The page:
More than 100 former Playboy Bunnies will be converging on Baltimore this weekend for a semi-annual reunion. The women worked as waitresses and hostesses in the old Playboy clubs, which were once a fixture in most large cities.
The women worked in low-cut satin leotards, bunny ears and fuzzy tails, which were handed out by a “Bunny Mother.”
This year marks the 50th anniversary of the opening of Baltimore’s Playboy club, which closed in 1977.
#onlyinbaltimore, via @t_roachdubv on Twitter.
"Hands up, don’t shoot" has become one of the primary rallying cries for those in Ferguson, Mo., protesting the police shooting of unarmed teenager Michael Brown last week.
The slogan has now spread to Baltimore, with a two part mural on the boarded-up back of a liquor store at the corner of East Preston Street and Greenmount Avenue. “Hands up” is on one level of the building, while a shadowy figure with arms raised is on a lower level.
Summer arrived with more than 17,000 county residents seeking work. Still, a unique employment opportunity has remained available for weeks. The Capital ran unanswered classified ads and the hiring manager is nearing desperation. Pay exceeds minimum wage. Hours are flexible. Work outdoors and deepen your tan. Oh, one more thing …
Help wanted: Lifeguards.
Location: Welcome to Pine Tree Associates, a resort nestled on 96 acres of forested hills north of Annapolis. Pine Tree is one of the country’s oldest naturist clubs. This former farmland, still with its bucolic charm, was converted in the 1930s by families with a shared hobby. Today, there are shady campsites and grassy lawns, a sauna and an outdoor pool. Naturist means nudist.
Baltimore’s most distinctive bus stop was unveiled late last month on the side of the Creative Alliance in Highlandtown. The trio of giant letters — which resemble a set piece from ”Sesame Street” — has become a favorite spot for residents to lounge or pose for photos.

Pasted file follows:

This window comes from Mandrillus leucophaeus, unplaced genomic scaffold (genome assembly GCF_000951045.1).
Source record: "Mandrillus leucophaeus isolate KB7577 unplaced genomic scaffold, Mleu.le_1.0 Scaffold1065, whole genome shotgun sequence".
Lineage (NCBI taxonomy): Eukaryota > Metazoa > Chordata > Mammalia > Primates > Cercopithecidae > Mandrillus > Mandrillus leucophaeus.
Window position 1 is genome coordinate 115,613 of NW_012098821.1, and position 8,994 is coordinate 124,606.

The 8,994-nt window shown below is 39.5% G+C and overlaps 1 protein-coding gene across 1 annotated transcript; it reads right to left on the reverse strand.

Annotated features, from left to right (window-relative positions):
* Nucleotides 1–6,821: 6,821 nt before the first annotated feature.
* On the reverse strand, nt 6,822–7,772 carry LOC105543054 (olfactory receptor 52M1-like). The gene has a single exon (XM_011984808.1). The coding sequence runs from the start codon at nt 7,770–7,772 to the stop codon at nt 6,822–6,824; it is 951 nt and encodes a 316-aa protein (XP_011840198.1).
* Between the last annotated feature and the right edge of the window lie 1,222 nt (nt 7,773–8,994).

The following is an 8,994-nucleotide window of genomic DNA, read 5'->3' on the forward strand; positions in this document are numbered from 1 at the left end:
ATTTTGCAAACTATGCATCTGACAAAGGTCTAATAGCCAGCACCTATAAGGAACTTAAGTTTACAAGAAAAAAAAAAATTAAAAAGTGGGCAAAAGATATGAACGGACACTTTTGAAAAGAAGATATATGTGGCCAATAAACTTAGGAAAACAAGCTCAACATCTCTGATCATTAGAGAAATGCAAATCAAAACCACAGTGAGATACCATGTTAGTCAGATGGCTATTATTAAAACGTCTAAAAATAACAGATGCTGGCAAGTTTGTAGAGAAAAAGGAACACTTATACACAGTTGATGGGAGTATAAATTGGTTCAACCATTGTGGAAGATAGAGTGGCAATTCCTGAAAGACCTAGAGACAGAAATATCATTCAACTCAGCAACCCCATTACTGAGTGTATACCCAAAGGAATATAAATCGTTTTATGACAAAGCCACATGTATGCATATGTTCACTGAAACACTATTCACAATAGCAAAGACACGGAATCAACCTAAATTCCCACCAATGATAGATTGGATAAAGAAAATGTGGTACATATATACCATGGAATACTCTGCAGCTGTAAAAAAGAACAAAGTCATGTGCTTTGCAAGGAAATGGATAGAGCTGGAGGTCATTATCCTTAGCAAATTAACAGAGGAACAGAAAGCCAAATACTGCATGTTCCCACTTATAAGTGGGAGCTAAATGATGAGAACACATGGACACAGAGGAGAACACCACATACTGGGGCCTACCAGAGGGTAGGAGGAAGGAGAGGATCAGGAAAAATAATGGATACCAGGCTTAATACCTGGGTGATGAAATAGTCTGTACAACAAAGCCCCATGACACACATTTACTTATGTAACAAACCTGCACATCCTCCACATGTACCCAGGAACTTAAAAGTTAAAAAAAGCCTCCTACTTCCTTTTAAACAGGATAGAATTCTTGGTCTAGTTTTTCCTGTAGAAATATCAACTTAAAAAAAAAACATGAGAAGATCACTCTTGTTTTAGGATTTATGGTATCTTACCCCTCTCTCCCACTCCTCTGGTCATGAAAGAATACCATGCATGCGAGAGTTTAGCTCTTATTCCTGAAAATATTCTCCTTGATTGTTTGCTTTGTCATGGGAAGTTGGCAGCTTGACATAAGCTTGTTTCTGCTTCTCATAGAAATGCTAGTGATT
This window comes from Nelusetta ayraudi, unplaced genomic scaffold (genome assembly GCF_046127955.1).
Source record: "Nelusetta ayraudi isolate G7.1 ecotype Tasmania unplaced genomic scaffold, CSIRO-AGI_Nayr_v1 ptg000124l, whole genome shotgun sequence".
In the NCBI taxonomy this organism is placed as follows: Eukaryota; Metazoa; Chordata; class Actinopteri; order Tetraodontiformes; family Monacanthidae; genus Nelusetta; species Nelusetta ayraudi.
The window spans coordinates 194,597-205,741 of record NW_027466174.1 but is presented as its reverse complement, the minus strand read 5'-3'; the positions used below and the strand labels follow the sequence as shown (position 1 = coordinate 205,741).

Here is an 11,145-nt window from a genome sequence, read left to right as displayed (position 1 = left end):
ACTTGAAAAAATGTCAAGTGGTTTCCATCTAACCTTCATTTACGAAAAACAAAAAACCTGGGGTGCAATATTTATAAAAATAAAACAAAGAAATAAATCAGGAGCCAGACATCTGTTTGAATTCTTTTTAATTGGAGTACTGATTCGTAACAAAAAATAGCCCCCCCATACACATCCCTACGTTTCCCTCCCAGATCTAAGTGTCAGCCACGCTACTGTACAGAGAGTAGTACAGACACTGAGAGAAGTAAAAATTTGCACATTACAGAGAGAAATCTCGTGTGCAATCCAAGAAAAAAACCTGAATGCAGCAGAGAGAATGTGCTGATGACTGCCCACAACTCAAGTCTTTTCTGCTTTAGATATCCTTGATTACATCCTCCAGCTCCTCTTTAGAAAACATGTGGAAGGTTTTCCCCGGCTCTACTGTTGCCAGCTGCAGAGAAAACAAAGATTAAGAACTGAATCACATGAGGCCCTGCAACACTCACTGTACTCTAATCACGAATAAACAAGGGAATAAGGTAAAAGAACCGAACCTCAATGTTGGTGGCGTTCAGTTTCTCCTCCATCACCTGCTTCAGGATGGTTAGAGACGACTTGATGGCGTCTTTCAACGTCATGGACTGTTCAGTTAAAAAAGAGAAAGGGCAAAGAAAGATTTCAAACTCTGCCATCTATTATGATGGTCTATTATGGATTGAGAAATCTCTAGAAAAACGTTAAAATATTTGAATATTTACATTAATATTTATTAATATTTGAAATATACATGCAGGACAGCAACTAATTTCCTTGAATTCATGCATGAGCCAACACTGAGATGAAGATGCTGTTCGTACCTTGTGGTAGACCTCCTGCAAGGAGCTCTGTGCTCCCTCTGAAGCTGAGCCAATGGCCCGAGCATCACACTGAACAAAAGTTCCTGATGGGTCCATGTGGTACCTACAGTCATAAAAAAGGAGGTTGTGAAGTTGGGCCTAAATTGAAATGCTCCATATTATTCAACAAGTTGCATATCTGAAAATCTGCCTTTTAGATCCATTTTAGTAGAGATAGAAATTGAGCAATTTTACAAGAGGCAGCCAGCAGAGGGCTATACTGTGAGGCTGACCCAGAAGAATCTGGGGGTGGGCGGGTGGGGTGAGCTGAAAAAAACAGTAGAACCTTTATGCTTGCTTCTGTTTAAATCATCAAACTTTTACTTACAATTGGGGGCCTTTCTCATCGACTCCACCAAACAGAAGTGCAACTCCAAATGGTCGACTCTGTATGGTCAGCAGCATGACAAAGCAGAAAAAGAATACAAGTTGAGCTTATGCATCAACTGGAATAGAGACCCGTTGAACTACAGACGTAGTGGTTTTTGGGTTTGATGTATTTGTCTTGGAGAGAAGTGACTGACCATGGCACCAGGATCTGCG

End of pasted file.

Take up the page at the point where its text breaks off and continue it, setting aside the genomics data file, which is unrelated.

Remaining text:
"It’s hit-you-over-the-head simple, but a really elegant idea," said Bill Gilmore, executive director of the Baltimore Office of Promotion & the Arts, an organizer of the project, which brought European artists to a transit stop in each of the city’s three arts districts. The initiative was funded with a $130,000 grant from the European Union National Institutes for Culture and $200,000 from ArtPlace America, Gilmore said.
Ask.fm, the anonymous question and answer-based social network linked to several teenage suicides, agreed to revamp its safety procedures in a deal brokered between the site and the Maryland Attorney General’s Office.
Is J.O. Spice the red-headed but incredibly popular stepchild of crab spices?
If the crabs came from one of the area’s carryout restaurants or crab houses, more than likely the seasoning isn’t the iconic Old Bay. Chances are, it’s a seasoning mix produced in an industrial park off Sulphur Spring Road.
This is no McCormick with its giant campus in Hunt Valley and hundreds of employees. J.O. Spice Co. on Old Georgetown Road is still family run and employs a couple dozen people to produce seafood seasoning, as well as a whole line of products to spice up meat, fish and poultry.
Last night there was a sense that maybe, finally, more magical Baltimore Orioles moments are coming.
After each Ravens game, photo editors put together a “Rough Cut” over on our visual journalism blog, The Darkroom. It’s a loose edit from The Baltimore Sun’s photographic coverage of the National Football League. Fanatic fans, marching bands, cheerleaders and lots of game action are just part of the spectacle that is the NFL.
This week, photojournalists Kenneth K. Lam, Al Drago and Rachel Woolf photographed the Ravens as they beat the San Francisco 49ers 23-3 during Thursday’s pre-season game at M&T Bank Stadium.
Otakon is many things, but most of all — at least to outsiders — it’s about the costumes.
Visit the Inner Harbor over the weekend, or hang around outside nearby Oriole Park at Camden Yards, and the selection of magical girls, evil spirits, ninja warriors, faeries and Pokemen on display feels almost otherworldly.
You get a crab, and you get a crab, and you get a crab! Everybody here gets a crab!
First John Stamos, now Oprah.
Sage advice from this eatery